"The Carnival in the Maze": Classical and Courtly Perspectives on Life and Love in Chaucer's Dream Vision Poetry Open Access

Jones, Andrew W. (2014)

Permanent URL: https://etd.library.emory.edu/concern/etds/c534fp29x?locale=en


In the decades preceding his magnum opus, The Canterbury Tales, Geoffrey Chaucer experimented with different forms of poetry while serving as a diplomat in the court of Edward III. Between 1368 and 1381, Chaucer wrote three poems in the style of the medieval dream vision: Book of the Duchess, House of Fame, and Parliament of Fowls. In each of the three poems, the dreamer comes from a place of anxiety concerning love. The dreamer then encounters a story from a well-known Roman author, which provokes subconscious meditation on love when the dreamer falls asleep. In this thesis, I connect the structural parallels existing between the poems to courtly and classical traditions, with the courtly perspective of fin amors reflecting "earthly love" (or corporeal love) and the classical perspectives of Stoicism and Neoplatonism reflecting "spiritual love" (or incorporeal love). The dichotomy that emerges between corporeal desire and incorporeal inclination appears irreconcilable in all three of the poems. However, upon analyzing the bathetic endings of the poems, only Parliament of Fowls approaches a remedy for confronting the mysterious realm of love. As such, I argue that Parliament of Fowls rests as the consummation of Chaucer's toils with love-based anxiety in Book of the Duchess and House of Fame, both of which preceded Parliament of Fowls in their dates of completion. Ultimately, I show how Chaucer expresses the futility of subscribing to established traditions and philosophies when seeking guidance in the "maze" of varying opinions on conduct in love.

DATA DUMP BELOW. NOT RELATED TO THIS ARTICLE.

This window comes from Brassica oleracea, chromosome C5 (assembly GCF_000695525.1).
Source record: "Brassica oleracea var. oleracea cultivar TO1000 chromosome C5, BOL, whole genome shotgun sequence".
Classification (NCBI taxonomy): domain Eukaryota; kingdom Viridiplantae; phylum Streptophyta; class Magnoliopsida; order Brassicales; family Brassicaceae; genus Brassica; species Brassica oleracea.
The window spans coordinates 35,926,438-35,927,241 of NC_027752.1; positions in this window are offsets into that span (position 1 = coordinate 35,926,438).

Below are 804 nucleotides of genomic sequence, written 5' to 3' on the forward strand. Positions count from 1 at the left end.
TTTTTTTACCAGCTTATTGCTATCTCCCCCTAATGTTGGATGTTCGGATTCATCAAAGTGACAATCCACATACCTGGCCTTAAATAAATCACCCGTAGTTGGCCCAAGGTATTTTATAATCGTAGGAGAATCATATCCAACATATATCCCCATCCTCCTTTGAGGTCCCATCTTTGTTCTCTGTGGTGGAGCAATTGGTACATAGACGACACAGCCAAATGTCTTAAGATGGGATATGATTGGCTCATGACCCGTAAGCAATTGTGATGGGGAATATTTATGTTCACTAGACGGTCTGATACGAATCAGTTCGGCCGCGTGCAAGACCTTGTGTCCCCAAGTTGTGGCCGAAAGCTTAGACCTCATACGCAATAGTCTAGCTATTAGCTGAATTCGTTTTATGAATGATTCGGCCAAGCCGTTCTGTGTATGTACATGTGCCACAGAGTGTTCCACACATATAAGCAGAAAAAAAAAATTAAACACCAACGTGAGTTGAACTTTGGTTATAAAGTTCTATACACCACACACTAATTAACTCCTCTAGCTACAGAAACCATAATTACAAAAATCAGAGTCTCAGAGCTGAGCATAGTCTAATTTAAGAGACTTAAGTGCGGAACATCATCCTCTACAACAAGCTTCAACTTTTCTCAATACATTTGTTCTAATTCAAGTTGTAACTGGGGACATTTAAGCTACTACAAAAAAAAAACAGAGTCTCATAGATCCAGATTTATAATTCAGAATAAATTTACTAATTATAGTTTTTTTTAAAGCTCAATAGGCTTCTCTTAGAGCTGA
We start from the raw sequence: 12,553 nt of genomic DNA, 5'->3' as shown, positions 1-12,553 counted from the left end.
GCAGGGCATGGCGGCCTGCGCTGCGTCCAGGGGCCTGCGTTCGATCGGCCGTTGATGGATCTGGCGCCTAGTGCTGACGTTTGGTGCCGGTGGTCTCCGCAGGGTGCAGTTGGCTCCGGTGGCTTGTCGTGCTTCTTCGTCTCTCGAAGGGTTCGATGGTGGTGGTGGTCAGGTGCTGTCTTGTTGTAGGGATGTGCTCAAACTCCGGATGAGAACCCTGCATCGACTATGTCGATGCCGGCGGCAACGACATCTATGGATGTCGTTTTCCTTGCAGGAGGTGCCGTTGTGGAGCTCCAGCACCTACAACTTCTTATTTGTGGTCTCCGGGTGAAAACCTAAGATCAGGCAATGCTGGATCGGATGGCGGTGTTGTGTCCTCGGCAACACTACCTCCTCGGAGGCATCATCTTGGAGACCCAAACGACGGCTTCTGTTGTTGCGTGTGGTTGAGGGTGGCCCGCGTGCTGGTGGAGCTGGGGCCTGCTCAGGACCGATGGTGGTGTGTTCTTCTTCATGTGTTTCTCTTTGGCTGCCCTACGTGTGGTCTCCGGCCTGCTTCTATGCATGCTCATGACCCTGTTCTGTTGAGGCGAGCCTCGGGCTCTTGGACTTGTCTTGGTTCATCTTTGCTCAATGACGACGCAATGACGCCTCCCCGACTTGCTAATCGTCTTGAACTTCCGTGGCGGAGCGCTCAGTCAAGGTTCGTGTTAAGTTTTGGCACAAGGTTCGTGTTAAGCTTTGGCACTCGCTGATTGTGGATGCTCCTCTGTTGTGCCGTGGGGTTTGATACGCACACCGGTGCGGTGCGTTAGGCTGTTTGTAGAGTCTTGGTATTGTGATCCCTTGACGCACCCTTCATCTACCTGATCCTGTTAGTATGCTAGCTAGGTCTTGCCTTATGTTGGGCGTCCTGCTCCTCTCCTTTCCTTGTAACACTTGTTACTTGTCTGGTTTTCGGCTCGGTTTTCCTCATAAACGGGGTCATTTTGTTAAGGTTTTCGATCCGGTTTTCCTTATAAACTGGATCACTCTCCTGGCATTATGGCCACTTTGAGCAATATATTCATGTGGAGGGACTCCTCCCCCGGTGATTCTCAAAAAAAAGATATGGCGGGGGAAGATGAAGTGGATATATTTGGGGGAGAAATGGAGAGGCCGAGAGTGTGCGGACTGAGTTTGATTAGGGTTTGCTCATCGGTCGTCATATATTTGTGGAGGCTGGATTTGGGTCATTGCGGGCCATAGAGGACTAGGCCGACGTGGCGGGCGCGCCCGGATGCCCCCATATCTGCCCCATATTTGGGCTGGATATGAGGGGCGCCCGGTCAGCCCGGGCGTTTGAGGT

Table of Contents

Table of Contents Introduction---------------------------------------------------------------------------------------1 Chapter 1: Unreliable Dreams and Moral Meditation Section 1: The Gates of Horn and Ivory--------------------------------------------------------9 Section 2: Macrobius, Hugh of St. Victor, and Chaucer's Dream Vision Structure-----------11 Section 2a: Earthly Love-------------------------------------------------------------------------12 Section 2b: Reading and Moralizing in the Realm of the Subconscious-----------------------16 Chapter 2: Traditions Behind Earthly Love and Heavenly Love Section 1: Fin Amors of Andreas Capellanus and "comun profit" of Africanus---------------27 Section 1a: Fin Amors and Communal Profit in Book of the Duchess and House of Fame--32 Section 2: Apatheia versus Passio from a Structuralist Standpoint--------------------------40 Chapter 3: The Music of the Spheres Section 1: The "Fideistic Transcendence of Doubt"--------------------------------------------47 Section 2: Bathos in Book of the Duchess and House of Fame-------------------------------52 Section 3: Passio, Augustine's Three Levels of Music, and Hugh's Compromise-------------57 Section 4: Music and Bathos in Parliament of Fowls-------------------------------------------61 Conclusion----------------------------------------------------------------------------------------64 Bibliography--------------------------------------------------------------------------------------66

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